pjclinch wrote:So they state their selection criteria. And...?
Does that mean they don't suffer from the problems of self-selecting cohorts who have their behaviour modified by the intervention being looked at, and by the study itself? Again I don't really see why that is necessarily the case.
May I suggest looking at the selection criteria used in a few of the systematic reviews and seeing if that's a fair description of what they did?
I'm not thrilled...
The first one I dropped in to wasn't (and wasn't suggesting it was) really a systematic review (their ref 6) and doesn't particularly address the issue.
The next one looks more promising, (their ref 21) is indeed a systematic review, and notes the inclusion of randomised studies with "Non-randomised studies were assessed for the presence of potential confounders and classified as being at low, medium, or high risk of bias", but then goes on to point out that, "58 papers of 59 studies were included. The quality of the studies was poor for all four randomised controlled trials and most cluster randomised controlled trials" so they're saying up front that the stuff you might want to look at behaviour modification, as opposed to therapeutic effect, is not that numerous and not done very well. I only skimmed it, but there is no obvious mention of risk compensation.
I then dropped in to a random pick of one of the 6 listed studies (their ref 45) and the authors point out a clear caution that "Adherence to the interventions was low", which really isn't a great start. And then I notice it's in Hong Kong, where (along with much of the far east) the culture of mask wearing is completely different to the UK (it wouldn't be unusual to see oriental tourists in face masks in Western cities at any time in the last decade). And the case there is what to do in case of flu infection of a family member, and I think it's a bit of a stretch to compare behaviour with a known infection of someone you are living with to the situation with Covid 19
And of the original paper I wonder where they got the idea that risk compensation is being put forward as a reason not to promote masks? I've been following the news for the last few months on Covid 19 and it's a new one on me. I don't doubt that some eejits have used it as a personal rationalisation of the reality that they don't like the look of them with their MAGA cap and ALL LIVES MATTER T-shirt, but that's hardly the same as a serious suggestion for wider public health policy.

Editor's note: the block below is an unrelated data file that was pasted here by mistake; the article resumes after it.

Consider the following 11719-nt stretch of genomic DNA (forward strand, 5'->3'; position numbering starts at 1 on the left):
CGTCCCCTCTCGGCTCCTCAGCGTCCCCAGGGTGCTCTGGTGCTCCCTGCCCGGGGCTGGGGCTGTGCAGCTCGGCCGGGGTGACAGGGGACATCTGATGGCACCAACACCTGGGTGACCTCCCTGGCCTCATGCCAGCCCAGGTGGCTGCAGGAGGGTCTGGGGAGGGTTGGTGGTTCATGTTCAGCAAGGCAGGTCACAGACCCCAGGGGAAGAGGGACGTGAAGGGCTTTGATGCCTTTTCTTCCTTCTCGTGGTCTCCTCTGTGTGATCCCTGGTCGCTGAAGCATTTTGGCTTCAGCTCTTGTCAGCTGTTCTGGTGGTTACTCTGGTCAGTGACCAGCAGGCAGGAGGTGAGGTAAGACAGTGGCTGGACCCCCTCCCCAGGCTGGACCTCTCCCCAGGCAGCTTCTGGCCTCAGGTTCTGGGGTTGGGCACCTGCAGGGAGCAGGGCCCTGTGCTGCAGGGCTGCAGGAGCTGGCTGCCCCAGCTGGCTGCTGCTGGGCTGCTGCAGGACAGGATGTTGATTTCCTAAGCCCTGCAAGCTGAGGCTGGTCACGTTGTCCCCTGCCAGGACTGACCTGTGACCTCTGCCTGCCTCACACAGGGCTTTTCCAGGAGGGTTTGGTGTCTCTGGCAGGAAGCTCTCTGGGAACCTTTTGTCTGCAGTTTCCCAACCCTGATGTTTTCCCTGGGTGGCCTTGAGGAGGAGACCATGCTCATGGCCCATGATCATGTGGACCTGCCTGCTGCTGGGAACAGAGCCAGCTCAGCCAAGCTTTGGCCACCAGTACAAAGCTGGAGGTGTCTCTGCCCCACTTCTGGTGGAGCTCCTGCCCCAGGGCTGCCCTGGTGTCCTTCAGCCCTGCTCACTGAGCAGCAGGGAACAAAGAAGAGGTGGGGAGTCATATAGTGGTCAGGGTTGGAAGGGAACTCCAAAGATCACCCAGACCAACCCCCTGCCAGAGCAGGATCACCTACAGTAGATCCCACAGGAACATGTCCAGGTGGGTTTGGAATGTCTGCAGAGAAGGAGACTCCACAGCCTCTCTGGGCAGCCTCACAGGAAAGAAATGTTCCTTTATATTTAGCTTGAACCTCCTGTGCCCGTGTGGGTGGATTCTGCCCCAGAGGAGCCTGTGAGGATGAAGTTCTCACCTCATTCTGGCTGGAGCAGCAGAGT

So while my initial assumption was indeed off the mark and you were right to get me looking at the primary material, the reality isn't, at first stab, really that much better. I haven't exactly been thorough, but experience suggests to me that I have little to gain by being that and I've got a lot to do today now the clock has come past the hour I'd given over to this private research project.
I've already declared my reservations on the work suggesting cycle helmets are not prone to risk compensation in the wild, because the work broadly tries to assume that there are two kinds of cyclists, those in helmets and those who aren't, and unless you're looking at quite limited outcomes (such as might one expect more vehicles to pass closer if you're wearing one) that's not a terribly accurate model of the different cultural groups out on the road who will be wearing lids (or not) for quite different balances
of reasons (e.g., "everyone else has got one on", "nobody else has got one on", "I want to show that I take cycling seriously", "I want to show cycling is normal", "I've seen a shattered helmet and have somehow got the idea my skull is just as weak as EN1078", "I think Egan Bernal looks good in these", "I have heard they make children safer and want to set a good example", "I do it to keep my partner/parents/teachers from moaning at me", "I paid £30 for this hairdo", "it's a faff", "I thought you had to wear one" etc. etc.).
It strikes me that risk compensation is often seen in an overtly simplistic manner. In practice people will do what on balance they want to do. The on balance
is important there, because there are lots of behavioural factors involved, and reaction to perceived existential danger is only one of them. The perception of the dangers of Covid 19 vary enormously between different groups, and thus so will their reaction. The sort of person that, for example, bothers to do a behaviour study over several weeks would, I suggest, be rather more likely to wash their hands and wear a mask too, than someone who thinks being right next to a dozen strangers with no face covering on a very crowded beach is no problem because they've been stuck inside for a while.
That risk compensation is generalised is openly apparent in my work place rules, set by NHS Tayside and NHS Scotland who I'll assume have got a bit of Applied Clue between them. In my bit of the hospital (literally an outlier) masks are not required, but if I go in to the main clinical areas they are. You might say "but that's risk management
", but risk compensation is a form of risk management, balancing danger with other stuff. That risk compensation is subject to cultural variation can be seen by moving from the Lab Block (masks not compulsory) to the main hospital (masks compulsory for staff and visitors). In the lab block, in masks or not, staff stick to the Keep Left system and create space around one another in the corridor space. In the main hospital, less educated visiting public tend not to. And so on.
[edited for typos]